Trends in Environmental Enforcement in Minnesota

Any person or company that manages waste may be subject to regulation under Minnesota law. Violations of regulations or emissions in excess of permitted levels may subject a violator to an enforcement action.
The Minnesota Pollution Control Agency (MPCA) is the state agency with primary authority to investigate complaints, conduct inspections and determine if an enforcement action, including the assessment of a civil penalty, is appropriate. The MPCA has jurisdiction over air quality, solid and hazardous waste, feedlots, tanks, water quality and many other matters. Many cases where alleged violations are identified are resolved at the administrative level. Violations that pose a threat to the public health or the environment may result in careful and higher-level review by state regulators. In cases of serious or repeat violations the MPCA may seek to impose a civil penalty. Knowing violations of environmental laws can be prosecuted as environmental crimes.
Over time the MPCA's approach to enforcement has evolved. Currently the MPCA resolves most instances of violations through issuance of Administrative Penalty Orders (APOs). In approximately half of those actions the MPCA collects penalties, but the level of penalties sought by the MPCA has markedly decreased over time. In the era of COVID 19 the MPCA's enforcement authority continues to exist, but the MPCA has shifted its focus to regulatory flexibility.

MPCA Enforcement Authority

The State of Minnesota has statutory authority to seek penalties of $10,000 per day of violation of environmental statutes, regulations or permits in a civil action brought in state district court by the Minnesota Attorney General. See Minn. Stat. § 115.071. https://www.revisor.mn.gov/statutes/cite/115.071 If the alleged violations relate to the handling of hazardous wastes, the State may seek up to $25,000 per day of violation. For willful violations the State may seek an award of its attorney's fees.

Willful or negligent violations of statutes, regulations and permit terms may be prosecuted as misdemeanors. Knowing violations of environmental standards may be prosecuted by county attorneys as gross misdemeanors or felonies. See Minn. Stat. §609.671. https://www.revisor.mn.gov/statutes/cite/609.671 Sanctions for high-level criminal violations include substantial penalties (up to $1,000,000) and imprisonment.
When a regulated party finds itself in court in a matter brought by the MPCA, it may assert defenses and challenge the MPCA's actions. If the MPCA can prove violations of standards, regulations or permit terms, the state district court judge assigned to the matter has the discretion to determine whether a penalty should be imposed and what amount of civil penalty, if any, should be paid. Although the MPCA has the authority to refer matters to the Attorney General for prosecution, in recent years the enforcement option of a litigation referral has rarely been invoked. The MPCA may also choose to refer cases to the U. S. Environmental Protection Agency (EPA).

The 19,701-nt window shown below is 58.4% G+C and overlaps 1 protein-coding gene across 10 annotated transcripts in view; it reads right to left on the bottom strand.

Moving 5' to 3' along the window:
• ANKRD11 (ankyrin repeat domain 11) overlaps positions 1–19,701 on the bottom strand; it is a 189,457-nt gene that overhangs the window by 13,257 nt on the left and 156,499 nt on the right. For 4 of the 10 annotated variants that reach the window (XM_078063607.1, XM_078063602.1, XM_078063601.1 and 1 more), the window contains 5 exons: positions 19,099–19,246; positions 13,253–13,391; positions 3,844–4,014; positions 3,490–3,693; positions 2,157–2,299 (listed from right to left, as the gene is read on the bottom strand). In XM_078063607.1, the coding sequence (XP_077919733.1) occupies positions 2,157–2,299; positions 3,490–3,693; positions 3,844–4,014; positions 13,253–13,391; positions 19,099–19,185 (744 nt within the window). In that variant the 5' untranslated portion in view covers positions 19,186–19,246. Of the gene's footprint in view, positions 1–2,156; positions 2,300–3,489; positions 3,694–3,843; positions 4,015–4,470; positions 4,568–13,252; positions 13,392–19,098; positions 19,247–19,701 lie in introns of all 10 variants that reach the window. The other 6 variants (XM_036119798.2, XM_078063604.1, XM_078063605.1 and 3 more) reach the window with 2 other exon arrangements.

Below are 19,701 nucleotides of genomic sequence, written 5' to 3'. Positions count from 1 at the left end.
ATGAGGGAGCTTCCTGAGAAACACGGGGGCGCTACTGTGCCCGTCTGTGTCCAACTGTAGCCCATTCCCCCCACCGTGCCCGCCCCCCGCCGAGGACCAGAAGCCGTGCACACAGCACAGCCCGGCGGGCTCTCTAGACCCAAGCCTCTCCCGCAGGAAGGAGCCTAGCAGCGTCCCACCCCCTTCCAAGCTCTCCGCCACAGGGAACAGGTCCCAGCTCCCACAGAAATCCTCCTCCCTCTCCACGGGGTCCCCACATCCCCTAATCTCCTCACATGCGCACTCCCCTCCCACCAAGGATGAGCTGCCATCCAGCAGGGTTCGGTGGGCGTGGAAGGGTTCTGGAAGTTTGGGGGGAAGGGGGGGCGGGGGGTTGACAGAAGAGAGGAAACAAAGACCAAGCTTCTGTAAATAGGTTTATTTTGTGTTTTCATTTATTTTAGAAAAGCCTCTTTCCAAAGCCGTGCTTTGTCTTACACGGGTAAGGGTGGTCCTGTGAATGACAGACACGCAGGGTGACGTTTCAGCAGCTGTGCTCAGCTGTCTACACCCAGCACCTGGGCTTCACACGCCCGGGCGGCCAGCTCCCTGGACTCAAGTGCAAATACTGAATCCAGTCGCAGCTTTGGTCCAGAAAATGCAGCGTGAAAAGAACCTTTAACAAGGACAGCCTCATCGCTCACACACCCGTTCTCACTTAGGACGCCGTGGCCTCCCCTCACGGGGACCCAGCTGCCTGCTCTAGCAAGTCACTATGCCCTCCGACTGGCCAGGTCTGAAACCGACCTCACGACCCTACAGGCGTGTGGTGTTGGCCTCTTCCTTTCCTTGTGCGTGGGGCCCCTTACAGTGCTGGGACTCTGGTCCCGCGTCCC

The vast majority of cases of environmental violations are resolved by the MPCA at an administrative level. The MPCA has been in existence since 1968. From the 1970s through the 1990s, the MPCA issued Notices of Violation and often negotiated Stipulation Agreements to address more serious or repeated environmental violations. A Stipulation Agreement is a negotiated out-of-court settlement that resolves alleged violations, provides for the payment of a civil penalty and, in most cases, requires completion of extensive corrective actions. Due to the nature of the allegations and the fact that the MPCA often seeks substantial civil penalties and corrective measures, Stipulation Agreement negotiations can be quite extensive. Often it can take months to resolve the matter and for the language of a Stipulation Agreement to be agreed to.

Administrative Penalty Order Authority

In 1987, in an effort to streamline the enforcement process and conserve agency resources, the MPCA asked the Minnesota Legislature to expand the MPCA's enforcement authority by grating the MPCA APO authority. Initially APO authority was designed to address low-level environmental violations. The law provided that the MPCA may elect to unilaterally issue an APO to a violator to resolve alleged violations observed during an inspection. See Minn. Stat. § 116.072. https://www.revisor.mn.gov/statutes/cite/116.072 Initially administrative penalties in APOs were capped at $10,000.

Later at the request of the MPCA, the Legislature increased the level of penalties that may be assessed. The MPCA may now seek a penalty of up to $20,000 in an APO for all violations observed during an inspection and also order specified corrective actions. In the case of serious or repeated violations, the MPCA may determine that the penalty is nonforgivable. For other violations the MPCA may forgive the penalty provided that required corrective actions are completed. For the MPCA's description of how it uses APOs and the process for issuance of APOs please see: https://www.pca.state.mn.us/sites/default/files/gp2-01.pdf